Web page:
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the population of London in 1777, during the Revolutionary war, and showed you that then, about ninety years since, the population of London and its environs, now incorporated into the city of London, was less than six hundred thousand. There are various estimates of this people, but I take the largest. At the present time, within the same limits, there is within and around the city of Boston a population of from four to five hundred thousand people. By 1877, that population will exceed six hundred thousand, at its present ratio of growth. We are doubling once in twenty years. In fifty or sixty years, we shall have the population of London. All the indications show that the growth of Boston will be on each side of the Charles River; on one side within Roxbury and Dorchester, most of which, if we except a portion of Dorchester, will drain into the Charles; on the other side, from Charlestown and Cambridge up to Brigh. ton and Watertown, the whole will drain into the Charles. And now, gentlemen, I put it to you that we require the whole of that river up to its full width of two thousand feet between the commissioners' lines. We require the whole of it merely for drainage. And if you narrow it, you render it insufficient; and I predict its failure. I venture to predict that if you narrow the channel of the river down to five hundred feet, it would be a failure to begin with; and that if you narrowed it down to a thousand feet, it would be a failure within ten years. When our debt is paid, and our streets are widened, streets originally made too small, too narrow, too crooked by errors in legislation (either municipal or State, I know not which), — when we have corrected these errors, and our population is doubled and trebled, we can better bear the expense of such undertakings as drains parallel to the river. But when we are expending, as I presume Boston is to-day, two or three millions in so many improvements, we can ill afford to enter upon any such project.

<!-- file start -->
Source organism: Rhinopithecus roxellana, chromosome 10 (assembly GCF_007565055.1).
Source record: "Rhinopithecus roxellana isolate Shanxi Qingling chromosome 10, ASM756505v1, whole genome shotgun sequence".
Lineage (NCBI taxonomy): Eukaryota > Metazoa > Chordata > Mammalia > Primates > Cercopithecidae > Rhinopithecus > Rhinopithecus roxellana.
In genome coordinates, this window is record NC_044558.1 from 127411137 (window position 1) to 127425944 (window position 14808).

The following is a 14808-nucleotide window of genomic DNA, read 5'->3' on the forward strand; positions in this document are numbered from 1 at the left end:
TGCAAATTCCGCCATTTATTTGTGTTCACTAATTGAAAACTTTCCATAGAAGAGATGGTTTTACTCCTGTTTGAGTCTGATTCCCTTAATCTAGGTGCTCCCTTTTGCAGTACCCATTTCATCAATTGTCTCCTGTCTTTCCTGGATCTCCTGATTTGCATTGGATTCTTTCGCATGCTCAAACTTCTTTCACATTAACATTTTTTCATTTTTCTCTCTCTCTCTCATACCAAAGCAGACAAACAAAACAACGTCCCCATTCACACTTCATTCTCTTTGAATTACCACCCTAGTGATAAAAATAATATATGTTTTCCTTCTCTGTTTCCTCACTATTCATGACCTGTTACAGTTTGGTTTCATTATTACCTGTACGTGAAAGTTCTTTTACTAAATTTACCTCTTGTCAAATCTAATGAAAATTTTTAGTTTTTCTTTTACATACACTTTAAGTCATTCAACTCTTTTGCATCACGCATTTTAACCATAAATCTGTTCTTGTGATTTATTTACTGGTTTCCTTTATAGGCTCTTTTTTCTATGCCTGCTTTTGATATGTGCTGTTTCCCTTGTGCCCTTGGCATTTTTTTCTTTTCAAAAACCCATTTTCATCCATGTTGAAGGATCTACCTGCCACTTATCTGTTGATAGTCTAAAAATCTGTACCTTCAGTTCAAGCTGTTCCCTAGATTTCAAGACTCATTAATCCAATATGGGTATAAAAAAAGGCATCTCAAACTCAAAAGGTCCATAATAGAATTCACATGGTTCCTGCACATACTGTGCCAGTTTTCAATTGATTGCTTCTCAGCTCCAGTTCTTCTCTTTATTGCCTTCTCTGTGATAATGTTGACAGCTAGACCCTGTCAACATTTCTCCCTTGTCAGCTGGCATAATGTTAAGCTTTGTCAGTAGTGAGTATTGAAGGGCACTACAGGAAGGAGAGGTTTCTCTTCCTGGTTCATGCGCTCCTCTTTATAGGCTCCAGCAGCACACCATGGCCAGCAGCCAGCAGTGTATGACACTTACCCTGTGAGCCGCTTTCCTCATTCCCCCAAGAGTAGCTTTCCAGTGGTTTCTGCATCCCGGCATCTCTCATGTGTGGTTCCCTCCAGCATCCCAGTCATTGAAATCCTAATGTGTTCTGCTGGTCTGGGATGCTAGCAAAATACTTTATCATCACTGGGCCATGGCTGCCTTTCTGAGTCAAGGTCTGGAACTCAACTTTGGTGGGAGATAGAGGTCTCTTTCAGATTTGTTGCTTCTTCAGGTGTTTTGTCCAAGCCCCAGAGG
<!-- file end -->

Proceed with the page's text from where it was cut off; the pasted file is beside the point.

There is another matter connected with this proposed change, which I will not call an improvement, but a calamity, for Ipropose